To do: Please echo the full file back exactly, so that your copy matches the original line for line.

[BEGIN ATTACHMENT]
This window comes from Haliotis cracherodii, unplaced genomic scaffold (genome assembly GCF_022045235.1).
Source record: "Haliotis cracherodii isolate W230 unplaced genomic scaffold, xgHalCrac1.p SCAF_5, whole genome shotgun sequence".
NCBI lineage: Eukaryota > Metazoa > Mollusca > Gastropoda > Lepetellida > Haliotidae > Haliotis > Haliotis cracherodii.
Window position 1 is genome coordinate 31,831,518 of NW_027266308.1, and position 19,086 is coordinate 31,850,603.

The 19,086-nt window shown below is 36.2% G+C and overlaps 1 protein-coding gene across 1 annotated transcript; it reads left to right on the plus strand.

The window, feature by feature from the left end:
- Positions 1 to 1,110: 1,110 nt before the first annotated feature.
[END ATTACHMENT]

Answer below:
This window comes from Haliotis cracherodii, unplaced genomic scaffold (genome assembly GCF_022045235.1).
Source record: "Haliotis cracherodii isolate W230 unplaced genomic scaffold, xgHalCrac1.p SCAF_5, whole genome shotgun sequence".
NCBI lineage: Eukaryota > Metazoa > Mollusca > Gastropoda > Lepetellida > Haliotidae > Haliotis > Haliotis cracherodii.
Window position 1 is genome coordinate 31,831,518 of NW_027266308.1, and position 19,086 is coordinate 31,850,603.

The 19,086-nt window shown below is 36.2% G+C and overlaps 1 protein-coding gene across 1 annotated transcript; it reads left to right on the plus strand.

The window, feature by feature from the left end:
- Positions 1 to 1,110: 1,110 nt before the first annotated feature.